Knowing The Answer To ‘Are You Dense?’ Could Save Your Life
Jan Kritzman’s story is shocking but not isolated. Last November, she had her 25th “normal” mammogram. But, due to an innovative Connecticut law, she was informed she had dense tissue, making it difficult for the standard test to “see” through her breasts. She was told, under the legislation, further testing would be covered by insurance. “I…had my ultrasound which I proceeded to flunk,” remembers this Newington grandmother, diagnosed with early stage breast cancer. Kritzman searched the Internet to find out how this law came to be and found a name: “I picked up the phone and said, ‘Hello Nancy Cappello, thank you for saving my life. I love you. What can I do to help?”
Now, Kritzman and Cappello, who jokingly refer to each other as “bosom buddies and breast friends”, sit side-by-side planning “Are You Dense? Day,” coming up at the State Capitol on Wednesday, Oct. 30. “This is awareness month — October — and I talk about ‘unawareness’,” says Cappello, a survivor herself who couldn’t believe her cancer was so advanced, after years of good tests. She learned that doctors had documented her dense tissue yet she’d never heard about it. Angry, this Ph.D. in Educational Administration from Woodbury started gathering information. She asserts that 40 percent of women have this tissue, a mammogram misses every other cancer in dense breasts yet MRI and ultrasound are effective in finding the invasive illness. “I went back to my docs and said, ‘Look at all this research. Shouldn’t you start telling women about their density?’,” she remembers, noting that the response was: “‘We can’t do that, it’s not our standard of care'” and “‘We don’t want to scare women.'” Cappello started a non-profit organization called Are You Dense? to “expose the secret” while working with politicians to create the landmark legislation.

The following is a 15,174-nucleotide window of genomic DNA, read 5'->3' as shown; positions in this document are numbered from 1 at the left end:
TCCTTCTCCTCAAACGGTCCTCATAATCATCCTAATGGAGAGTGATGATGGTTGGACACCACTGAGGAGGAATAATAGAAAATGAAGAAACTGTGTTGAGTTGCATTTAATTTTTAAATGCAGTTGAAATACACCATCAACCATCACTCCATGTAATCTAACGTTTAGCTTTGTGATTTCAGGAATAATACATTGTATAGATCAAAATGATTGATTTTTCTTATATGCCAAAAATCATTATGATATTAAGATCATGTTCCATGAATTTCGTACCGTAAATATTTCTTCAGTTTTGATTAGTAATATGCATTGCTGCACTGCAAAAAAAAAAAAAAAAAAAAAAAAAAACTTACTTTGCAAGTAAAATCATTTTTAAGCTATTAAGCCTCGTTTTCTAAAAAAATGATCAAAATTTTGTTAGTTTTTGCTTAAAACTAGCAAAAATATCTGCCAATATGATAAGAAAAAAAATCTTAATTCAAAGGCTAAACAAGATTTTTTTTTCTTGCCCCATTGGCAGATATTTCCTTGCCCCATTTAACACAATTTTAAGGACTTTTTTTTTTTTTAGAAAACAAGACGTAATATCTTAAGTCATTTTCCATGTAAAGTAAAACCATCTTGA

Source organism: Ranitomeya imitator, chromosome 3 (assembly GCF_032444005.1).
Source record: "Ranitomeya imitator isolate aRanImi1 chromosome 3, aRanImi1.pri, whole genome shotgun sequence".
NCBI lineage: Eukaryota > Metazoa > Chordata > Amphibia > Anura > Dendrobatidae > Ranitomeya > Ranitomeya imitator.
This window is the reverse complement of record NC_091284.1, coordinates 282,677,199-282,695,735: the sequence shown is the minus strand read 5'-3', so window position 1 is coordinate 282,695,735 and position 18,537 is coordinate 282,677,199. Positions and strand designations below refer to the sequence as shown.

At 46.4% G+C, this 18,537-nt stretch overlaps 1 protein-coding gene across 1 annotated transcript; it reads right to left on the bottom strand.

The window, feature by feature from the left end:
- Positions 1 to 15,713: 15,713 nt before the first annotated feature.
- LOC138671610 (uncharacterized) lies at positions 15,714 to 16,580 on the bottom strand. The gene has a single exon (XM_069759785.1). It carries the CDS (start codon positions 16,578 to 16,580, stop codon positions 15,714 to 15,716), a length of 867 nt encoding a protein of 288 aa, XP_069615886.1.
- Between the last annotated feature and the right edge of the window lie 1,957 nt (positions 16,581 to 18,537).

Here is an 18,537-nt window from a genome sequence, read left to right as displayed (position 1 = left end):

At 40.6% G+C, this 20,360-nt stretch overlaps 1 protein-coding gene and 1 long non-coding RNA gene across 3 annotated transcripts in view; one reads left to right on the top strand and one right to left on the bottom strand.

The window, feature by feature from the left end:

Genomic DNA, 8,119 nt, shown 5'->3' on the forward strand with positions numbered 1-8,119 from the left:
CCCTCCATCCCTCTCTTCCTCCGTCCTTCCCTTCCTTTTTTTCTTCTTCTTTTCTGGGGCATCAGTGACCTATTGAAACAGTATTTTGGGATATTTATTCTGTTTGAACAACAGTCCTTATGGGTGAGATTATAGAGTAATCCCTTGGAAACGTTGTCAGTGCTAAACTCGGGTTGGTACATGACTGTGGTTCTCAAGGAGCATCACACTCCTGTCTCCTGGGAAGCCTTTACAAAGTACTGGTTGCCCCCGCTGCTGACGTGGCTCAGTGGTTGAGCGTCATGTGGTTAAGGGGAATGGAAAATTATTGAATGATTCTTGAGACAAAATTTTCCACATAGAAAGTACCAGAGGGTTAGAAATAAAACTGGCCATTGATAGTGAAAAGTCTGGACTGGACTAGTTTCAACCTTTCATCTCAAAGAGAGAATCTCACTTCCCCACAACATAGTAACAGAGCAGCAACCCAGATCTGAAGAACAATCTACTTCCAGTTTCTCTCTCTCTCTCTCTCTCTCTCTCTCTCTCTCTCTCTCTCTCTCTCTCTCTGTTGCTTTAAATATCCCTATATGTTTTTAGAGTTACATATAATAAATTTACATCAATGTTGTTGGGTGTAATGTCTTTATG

Cappello’s eyes fill with tears: “I am compelled to do this, it’s personal.” Eleven other states, including Maryland and Nevada, have followed Connecticut’s lead with similar laws. Cappello, currently showing no sign of cancer after six surgeries, is now invited to speak all around the globe, just back from Italy. She advises women to consult their doctors to find out their tissue composition and become informed on her web site, areyoudense.org.
Kritzman is also cancer-free, looking at an excellent prognosis, due to her early diagnosis. The owner of a rare coin shop, she stops customers to share a brochure, created by her husband, teaching them about dense breast tissue. Other female family members, including her daughter, are becoming more vigilant about their breast health. She hopes the upcoming event will inspire important modifications to the legislation, such as financial support for women seeking advanced screening who have not met their insurance deductible. Kritzman is incredibly fulfilled by this work and honored to join her mentor, Cappello, in such an important mission: “What better could I do?”
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